These Dumb Dutch
The agents of the OPA are to be commended for their zeal in trying to enforce the various rationing restrictions fixed by the administration. But in all cases zeal should be tempered with judgment and human understanding. We wonder who was really at fault in the following altercation which took place in a farmer’s market in Germantown, Philadelphia.
A Pennsylvania Dutch farmer’s wife was selling bottles of homemade catsup. An agent of the OPA approached her stand and said, officiously:
“You can’t sell that catsup; it’s frozen.”
The farmer’s wife was puzzled a bit, probably remarking of herself:
“The big city has many queer people in it.” At any rate she went right on selling the bottles of catsup.
Sure She can Sell it
After a few hours the agent returned to her stand:
“I told you once before that you can’t sell that stuff,” he bellowed.
“Sure I can,” replied the saleswoman. “I can sell a lot of it. It is good. People are glad to buy it. It ain’t hard to sell.”
“I don’t mean it that way” stormed the agent while crowds collected. “That stuff is frozen.”
The poor woman was confused. The gathering crowds embarrassed her; but her wits came to her rescue. Taking a bottle of catsup from the shelf she handed it to the agent:
“No, mister. It ain’t frozen. Here feel it yourself. It ain’t even cold.”
What is Justice?
A creamery man in Lehigh County was selling butter at a price higher than the ceiling price. One of the law enforcers burst into his shop and demanded that he stop the proceedings. The Dutchman continued to sell his butter, explaining that it was the best butter in the world. Later he proved that his margin of profit was far less than he could have realized by selling inferior butter below the ceiling price. What does justice call for in this instance?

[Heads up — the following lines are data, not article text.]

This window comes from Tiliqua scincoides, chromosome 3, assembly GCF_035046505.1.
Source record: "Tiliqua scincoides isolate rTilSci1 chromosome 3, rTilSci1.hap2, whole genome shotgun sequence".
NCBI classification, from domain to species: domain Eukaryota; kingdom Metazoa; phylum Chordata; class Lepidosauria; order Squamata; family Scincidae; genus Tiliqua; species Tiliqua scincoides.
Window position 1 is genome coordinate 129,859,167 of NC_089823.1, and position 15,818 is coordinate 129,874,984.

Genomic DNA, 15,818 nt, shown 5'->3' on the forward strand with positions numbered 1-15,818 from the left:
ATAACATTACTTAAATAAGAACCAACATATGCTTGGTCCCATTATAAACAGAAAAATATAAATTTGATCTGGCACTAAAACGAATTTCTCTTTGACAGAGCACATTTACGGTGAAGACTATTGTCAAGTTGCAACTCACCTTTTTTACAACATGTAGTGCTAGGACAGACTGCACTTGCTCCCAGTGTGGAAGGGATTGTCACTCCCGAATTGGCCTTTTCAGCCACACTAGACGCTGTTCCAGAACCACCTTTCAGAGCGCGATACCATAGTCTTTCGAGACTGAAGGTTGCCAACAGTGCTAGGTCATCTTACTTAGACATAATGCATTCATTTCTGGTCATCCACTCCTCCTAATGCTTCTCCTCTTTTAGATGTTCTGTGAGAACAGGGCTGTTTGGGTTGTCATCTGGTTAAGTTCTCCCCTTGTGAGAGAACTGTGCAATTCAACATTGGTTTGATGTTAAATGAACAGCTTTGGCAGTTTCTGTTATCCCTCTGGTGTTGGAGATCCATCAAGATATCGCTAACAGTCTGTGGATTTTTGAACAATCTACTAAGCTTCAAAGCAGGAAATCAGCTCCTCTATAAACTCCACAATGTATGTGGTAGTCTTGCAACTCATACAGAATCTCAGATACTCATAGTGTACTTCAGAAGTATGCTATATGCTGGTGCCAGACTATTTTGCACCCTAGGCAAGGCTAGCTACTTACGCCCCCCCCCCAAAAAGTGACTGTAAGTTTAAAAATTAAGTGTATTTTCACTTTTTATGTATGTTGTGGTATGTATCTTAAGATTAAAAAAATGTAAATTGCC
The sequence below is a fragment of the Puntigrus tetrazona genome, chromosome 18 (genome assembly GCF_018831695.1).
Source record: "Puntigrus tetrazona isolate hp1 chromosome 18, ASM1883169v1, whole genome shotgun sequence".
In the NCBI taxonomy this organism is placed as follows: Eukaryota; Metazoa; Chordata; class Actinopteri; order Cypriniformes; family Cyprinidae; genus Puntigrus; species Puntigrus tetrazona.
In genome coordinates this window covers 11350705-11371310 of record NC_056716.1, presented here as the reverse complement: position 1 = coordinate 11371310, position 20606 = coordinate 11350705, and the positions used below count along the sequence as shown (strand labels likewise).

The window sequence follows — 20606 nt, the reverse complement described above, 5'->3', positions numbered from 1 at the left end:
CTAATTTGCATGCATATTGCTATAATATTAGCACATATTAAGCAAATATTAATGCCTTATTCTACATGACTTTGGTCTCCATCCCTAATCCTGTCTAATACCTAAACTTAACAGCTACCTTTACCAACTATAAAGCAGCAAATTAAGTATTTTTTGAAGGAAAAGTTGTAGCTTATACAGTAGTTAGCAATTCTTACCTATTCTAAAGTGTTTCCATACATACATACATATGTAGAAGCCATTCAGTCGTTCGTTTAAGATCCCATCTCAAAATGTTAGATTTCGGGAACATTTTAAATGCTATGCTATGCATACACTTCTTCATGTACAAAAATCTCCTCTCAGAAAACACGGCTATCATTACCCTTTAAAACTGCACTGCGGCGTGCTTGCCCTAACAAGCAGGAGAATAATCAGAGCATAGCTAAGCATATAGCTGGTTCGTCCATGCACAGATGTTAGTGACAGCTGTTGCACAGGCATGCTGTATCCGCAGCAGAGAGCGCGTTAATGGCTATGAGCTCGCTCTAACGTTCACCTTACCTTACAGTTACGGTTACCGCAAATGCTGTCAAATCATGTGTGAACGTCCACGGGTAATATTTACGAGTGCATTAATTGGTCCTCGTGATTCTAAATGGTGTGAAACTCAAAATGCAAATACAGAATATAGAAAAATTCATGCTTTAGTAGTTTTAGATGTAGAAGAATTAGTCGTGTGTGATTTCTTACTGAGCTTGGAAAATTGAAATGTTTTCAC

Cite Shillington Incident
The magazine “Business” in its December 1943, issue, calls attention to an incident which took place in the Shilliington Market, Berks Coutny, Pennsylvania. Two OPA men were disturbing the routine of business at a butcher’s stand. According to the account published in the magazine, the agents charged the butcher with accepting predated ration points we have no way of knowing whether this was true or not. But the agents then fell to making wisecracks about the way the butcher was cutting his meats. This was resented by the meat merchant, who took a natural pride in his skill and technique. Onlookers sympathized with the butcher and there was a disturbance in the aisles. Then the manager of the market, in order to preserve order, escorted or evicted the OPA men from the Shillington establishment.
“Business,” in commenting upon this incident warns that it might be wise for the agency to remember that the NRA “met its Waterloo” in the Pennsylvania Dutch County of York, Pennsylvania. To which we may add that the “sit down” strike came to ignoble end when the irate farmers of Dauphin and Lebanon evicted the “sitters” from the Hershey Company plant. That was the last strike of its kind anywhere.